Winter of the World by Ken Follett
At the beginning of this century, I made several trips to Lithuania for my church. I wanted to start an Alateen program over there, which i finally did, though i have no idea if it still continues. On my first trip over we visited a place called The Ninth Fort. it was a concentration camp created during World War II where thousands lost their lives. I won’t get into talking about The Ninth Fort here, because I could fill a whole blog with that, but I mention it because ever since being there I have been confounded by how much time, energy, and expense went into the creation of the fort and the transport of all of those people packed into boxcars. Just to kill them. It was an industry unto itself, and viewing it (once I had gotten numb to the horror of it) I couldn’t understand why the Nazis didn’t just take their victims out in the forest and shoot them. How much quicker and less expensive that would’ve been.
Until I read this book.
In the century trilogy by Ken Follett there is an English family, an American family, a Russian family, and a German family. The first book, “Fall Of Giants” takes place around World War I. (I highly recommend this first book for Downton Abbey fans by the way). “Winter of the World”, the second book, takes place during World War II. This is the first book I have ever read that attempts to give the reader a view of World War II through the eyes of several different countries. Raised as I was with the American prejudice and view of what transpired, I’m embarrassed to say I’ve never given the European experience of the war much thought. This book had me thinking about it a lot. The hardships of the English family during the blitz, the frozen Russian soldiers trying to save their fledgling communist government in the chaos of advancing Germany, the American political tightrope going into the war, and the impact of fascism on the German citizen would all individually make for a great read. Combined they are riveting.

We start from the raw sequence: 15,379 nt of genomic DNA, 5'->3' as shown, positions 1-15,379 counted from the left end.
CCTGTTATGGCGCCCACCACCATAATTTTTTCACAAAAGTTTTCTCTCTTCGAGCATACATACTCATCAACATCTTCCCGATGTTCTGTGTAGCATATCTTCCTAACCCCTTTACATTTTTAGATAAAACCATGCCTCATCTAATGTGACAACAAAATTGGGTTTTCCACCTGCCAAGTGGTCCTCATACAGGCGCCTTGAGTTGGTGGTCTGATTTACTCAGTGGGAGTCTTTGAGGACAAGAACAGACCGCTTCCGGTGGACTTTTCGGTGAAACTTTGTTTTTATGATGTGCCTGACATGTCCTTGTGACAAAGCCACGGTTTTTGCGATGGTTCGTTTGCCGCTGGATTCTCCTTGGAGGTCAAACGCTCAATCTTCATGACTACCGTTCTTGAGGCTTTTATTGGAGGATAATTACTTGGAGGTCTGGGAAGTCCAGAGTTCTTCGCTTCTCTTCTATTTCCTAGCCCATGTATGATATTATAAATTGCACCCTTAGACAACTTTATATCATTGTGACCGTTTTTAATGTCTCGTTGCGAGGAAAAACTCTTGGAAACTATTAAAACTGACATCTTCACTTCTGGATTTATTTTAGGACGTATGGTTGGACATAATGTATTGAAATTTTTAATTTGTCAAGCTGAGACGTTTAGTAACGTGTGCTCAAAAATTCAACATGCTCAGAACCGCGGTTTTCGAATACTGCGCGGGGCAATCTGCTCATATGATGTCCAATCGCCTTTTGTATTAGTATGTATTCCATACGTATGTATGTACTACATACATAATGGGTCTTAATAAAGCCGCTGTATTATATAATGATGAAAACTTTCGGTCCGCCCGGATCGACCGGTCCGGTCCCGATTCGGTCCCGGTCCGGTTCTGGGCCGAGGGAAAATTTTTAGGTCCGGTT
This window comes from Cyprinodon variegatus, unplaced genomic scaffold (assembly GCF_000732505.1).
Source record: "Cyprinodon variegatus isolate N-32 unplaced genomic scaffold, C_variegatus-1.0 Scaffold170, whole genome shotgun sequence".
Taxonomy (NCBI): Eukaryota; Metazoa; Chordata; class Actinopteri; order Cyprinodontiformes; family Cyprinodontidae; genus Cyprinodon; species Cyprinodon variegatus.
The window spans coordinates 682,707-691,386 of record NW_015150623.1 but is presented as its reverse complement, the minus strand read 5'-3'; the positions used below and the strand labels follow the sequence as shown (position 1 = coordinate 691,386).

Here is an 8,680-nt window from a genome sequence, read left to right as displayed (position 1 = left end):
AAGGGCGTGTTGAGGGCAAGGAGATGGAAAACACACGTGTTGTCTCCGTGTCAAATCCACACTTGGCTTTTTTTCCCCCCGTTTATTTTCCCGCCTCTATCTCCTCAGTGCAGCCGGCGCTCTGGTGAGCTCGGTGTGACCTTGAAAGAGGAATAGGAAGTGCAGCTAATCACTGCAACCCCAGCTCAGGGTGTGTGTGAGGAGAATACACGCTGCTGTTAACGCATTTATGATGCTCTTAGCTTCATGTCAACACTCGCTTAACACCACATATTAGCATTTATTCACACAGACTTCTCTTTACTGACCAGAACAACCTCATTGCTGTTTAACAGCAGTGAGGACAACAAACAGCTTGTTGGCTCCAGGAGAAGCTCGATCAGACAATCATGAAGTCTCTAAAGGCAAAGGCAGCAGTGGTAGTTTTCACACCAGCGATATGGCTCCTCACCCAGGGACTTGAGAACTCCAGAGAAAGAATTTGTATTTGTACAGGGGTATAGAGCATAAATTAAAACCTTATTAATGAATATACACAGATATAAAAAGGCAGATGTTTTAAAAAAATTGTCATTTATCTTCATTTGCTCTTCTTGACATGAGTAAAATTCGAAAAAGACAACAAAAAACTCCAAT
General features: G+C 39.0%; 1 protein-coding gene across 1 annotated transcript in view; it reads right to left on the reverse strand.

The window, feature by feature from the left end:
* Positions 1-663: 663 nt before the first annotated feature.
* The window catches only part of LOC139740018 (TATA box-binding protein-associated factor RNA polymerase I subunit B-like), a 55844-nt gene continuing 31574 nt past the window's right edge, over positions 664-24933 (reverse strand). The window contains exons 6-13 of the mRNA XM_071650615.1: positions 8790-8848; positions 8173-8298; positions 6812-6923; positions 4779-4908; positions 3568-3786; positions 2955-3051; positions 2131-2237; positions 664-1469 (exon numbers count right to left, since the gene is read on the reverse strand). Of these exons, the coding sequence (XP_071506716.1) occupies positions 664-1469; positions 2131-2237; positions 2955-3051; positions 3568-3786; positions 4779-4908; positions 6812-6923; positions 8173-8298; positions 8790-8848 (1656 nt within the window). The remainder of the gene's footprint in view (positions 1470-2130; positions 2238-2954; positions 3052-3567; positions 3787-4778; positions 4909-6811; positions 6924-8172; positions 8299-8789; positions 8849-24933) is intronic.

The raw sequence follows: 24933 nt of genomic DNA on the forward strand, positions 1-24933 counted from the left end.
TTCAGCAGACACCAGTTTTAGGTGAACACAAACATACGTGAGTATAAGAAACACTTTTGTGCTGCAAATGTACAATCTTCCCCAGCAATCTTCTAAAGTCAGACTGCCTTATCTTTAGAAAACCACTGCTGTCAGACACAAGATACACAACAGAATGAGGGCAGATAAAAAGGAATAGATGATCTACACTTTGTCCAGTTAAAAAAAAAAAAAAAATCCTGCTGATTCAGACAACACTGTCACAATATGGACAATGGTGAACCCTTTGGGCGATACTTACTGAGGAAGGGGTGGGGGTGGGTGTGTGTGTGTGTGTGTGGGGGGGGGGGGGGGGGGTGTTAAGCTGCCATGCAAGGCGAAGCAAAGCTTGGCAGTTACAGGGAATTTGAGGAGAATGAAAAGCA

For me what was most incredible about this book however, was its ability to create an awareness for me of my own prejudice. Growing up in post WWII America, my view of the German people was formed in the back seat of an old sedan at the drive-in movies. It was an impression of a people that were cold and insensitive. It hasn’t at all jived with my experience touring Germany, where I found the German people to be warm, hospitable, and very generous. I see now, that It was not only hard for the Nazis to kill the Jews without demonizing them first, it was hard for we Americans to go to war against the Germans without demonizing them. I grew up lumping the German people (of the 40s not my contemporaries because of course racism is always selective) in with the Nazi government. While I certainly was aware of how fearful the Germans had to have been living under a fascist regime, I never gave them enough credit. The Nazis built those concentration camps because if they had marched innocent people off into the forest and shot them, the German people would’ve risen up and toppled their own government. This book isn’t just a page turner, it’s an eye-opener.